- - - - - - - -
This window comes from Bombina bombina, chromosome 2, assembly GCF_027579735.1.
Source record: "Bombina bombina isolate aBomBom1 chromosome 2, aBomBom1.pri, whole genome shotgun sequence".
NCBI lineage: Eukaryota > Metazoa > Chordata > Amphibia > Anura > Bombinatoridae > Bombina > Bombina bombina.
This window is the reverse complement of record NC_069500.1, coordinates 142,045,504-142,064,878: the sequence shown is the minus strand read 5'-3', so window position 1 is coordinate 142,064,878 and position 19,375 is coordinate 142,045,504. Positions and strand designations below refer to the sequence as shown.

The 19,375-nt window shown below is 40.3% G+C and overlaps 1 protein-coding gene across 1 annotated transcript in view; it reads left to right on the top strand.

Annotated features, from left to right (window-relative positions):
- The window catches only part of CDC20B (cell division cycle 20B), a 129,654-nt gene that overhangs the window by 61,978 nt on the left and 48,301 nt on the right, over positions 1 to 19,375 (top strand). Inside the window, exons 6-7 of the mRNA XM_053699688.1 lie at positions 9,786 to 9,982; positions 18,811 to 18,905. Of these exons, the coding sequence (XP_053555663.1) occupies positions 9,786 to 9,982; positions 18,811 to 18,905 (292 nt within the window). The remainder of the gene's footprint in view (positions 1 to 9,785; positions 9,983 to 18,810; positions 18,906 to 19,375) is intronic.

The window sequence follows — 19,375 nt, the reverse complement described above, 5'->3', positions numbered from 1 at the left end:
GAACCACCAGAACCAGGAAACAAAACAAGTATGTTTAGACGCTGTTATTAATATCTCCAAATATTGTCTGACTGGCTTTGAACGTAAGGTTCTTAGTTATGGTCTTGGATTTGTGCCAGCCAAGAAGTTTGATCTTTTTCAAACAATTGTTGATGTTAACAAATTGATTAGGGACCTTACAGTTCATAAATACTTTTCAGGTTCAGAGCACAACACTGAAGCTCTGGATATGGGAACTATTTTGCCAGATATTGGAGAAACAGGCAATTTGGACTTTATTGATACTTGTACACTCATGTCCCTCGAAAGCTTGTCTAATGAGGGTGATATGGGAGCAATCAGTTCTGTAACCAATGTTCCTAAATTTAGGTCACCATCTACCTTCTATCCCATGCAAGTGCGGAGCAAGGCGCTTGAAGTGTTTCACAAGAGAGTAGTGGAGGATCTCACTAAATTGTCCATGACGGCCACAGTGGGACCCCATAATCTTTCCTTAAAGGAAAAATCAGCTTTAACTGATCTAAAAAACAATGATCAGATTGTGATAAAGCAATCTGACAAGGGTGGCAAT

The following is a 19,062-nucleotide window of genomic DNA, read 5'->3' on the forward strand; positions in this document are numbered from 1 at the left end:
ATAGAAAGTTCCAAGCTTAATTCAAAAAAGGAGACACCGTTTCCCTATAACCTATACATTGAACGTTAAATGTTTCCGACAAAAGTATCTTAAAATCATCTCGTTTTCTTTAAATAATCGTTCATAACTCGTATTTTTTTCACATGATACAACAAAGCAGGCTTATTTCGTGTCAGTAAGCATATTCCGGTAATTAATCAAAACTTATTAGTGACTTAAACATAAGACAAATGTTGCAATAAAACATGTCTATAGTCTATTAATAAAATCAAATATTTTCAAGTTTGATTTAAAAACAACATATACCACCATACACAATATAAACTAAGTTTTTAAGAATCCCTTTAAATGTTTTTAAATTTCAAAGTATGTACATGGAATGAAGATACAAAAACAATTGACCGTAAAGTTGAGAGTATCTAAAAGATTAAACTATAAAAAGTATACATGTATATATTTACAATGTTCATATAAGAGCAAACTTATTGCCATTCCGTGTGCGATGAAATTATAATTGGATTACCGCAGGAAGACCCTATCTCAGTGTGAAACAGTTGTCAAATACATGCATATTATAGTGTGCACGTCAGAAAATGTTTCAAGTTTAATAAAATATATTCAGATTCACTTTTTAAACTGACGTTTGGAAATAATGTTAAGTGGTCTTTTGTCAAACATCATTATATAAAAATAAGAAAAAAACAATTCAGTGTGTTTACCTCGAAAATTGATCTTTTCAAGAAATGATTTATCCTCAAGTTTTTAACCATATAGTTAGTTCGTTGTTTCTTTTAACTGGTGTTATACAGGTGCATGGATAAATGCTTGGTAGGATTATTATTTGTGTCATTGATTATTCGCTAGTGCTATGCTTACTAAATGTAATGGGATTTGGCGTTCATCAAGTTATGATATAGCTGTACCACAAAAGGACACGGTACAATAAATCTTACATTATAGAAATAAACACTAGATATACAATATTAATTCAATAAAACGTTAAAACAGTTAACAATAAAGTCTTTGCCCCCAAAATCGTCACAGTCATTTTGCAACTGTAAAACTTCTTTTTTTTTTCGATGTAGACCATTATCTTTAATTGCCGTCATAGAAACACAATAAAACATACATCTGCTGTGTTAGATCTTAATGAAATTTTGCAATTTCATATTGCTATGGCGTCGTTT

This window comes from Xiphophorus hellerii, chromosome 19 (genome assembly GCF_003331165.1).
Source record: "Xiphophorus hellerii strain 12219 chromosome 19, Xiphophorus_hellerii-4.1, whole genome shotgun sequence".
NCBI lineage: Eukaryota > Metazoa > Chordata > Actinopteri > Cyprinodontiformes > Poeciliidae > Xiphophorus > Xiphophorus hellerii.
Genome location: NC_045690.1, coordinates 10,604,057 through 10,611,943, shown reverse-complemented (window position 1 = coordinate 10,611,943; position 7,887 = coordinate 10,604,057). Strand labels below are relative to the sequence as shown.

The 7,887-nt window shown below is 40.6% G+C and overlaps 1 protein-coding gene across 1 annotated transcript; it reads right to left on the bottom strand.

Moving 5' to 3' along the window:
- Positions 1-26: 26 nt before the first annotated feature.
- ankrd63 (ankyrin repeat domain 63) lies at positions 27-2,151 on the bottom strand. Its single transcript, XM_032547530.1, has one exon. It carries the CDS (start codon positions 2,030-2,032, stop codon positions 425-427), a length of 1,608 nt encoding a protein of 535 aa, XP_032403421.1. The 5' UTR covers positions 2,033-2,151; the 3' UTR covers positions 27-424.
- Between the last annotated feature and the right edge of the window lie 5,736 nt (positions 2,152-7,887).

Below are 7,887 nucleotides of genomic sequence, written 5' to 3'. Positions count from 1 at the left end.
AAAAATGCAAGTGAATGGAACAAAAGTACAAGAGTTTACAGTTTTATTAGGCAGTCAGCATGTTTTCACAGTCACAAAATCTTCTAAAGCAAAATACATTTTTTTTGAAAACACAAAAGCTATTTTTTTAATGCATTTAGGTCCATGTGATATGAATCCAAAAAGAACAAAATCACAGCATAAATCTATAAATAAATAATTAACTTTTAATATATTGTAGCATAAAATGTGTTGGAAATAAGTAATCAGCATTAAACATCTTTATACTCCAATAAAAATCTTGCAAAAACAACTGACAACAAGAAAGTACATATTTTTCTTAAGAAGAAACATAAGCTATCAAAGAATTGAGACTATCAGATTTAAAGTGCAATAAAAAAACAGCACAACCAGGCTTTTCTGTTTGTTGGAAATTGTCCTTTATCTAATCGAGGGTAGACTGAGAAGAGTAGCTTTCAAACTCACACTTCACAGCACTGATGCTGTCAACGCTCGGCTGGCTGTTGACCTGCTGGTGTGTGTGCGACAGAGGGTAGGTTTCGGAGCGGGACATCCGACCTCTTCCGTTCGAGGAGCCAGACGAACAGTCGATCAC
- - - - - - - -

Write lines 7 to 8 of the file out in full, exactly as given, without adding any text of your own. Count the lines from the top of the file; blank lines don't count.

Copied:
- The window catches only part of CDC20B (cell division cycle 20B), a 129,654-nt gene that overhangs the window by 61,978 nt on the left and 48,301 nt on the right, over positions 1 to 19,375 (top strand). Inside the window, exons 6-7 of the mRNA XM_053699688.1 lie at positions 9,786 to 9,982; positions 18,811 to 18,905. Of these exons, the coding sequence (XP_053555663.1) occupies positions 9,786 to 9,982; positions 18,811 to 18,905 (292 nt within the window). The remainder of the gene's footprint in view (positions 1 to 9,785; positions 9,983 to 18,810; positions 18,906 to 19,375) is intronic.

The window sequence follows — 19,375 nt, the reverse complement described above, 5'->3', positions numbered from 1 at the left end: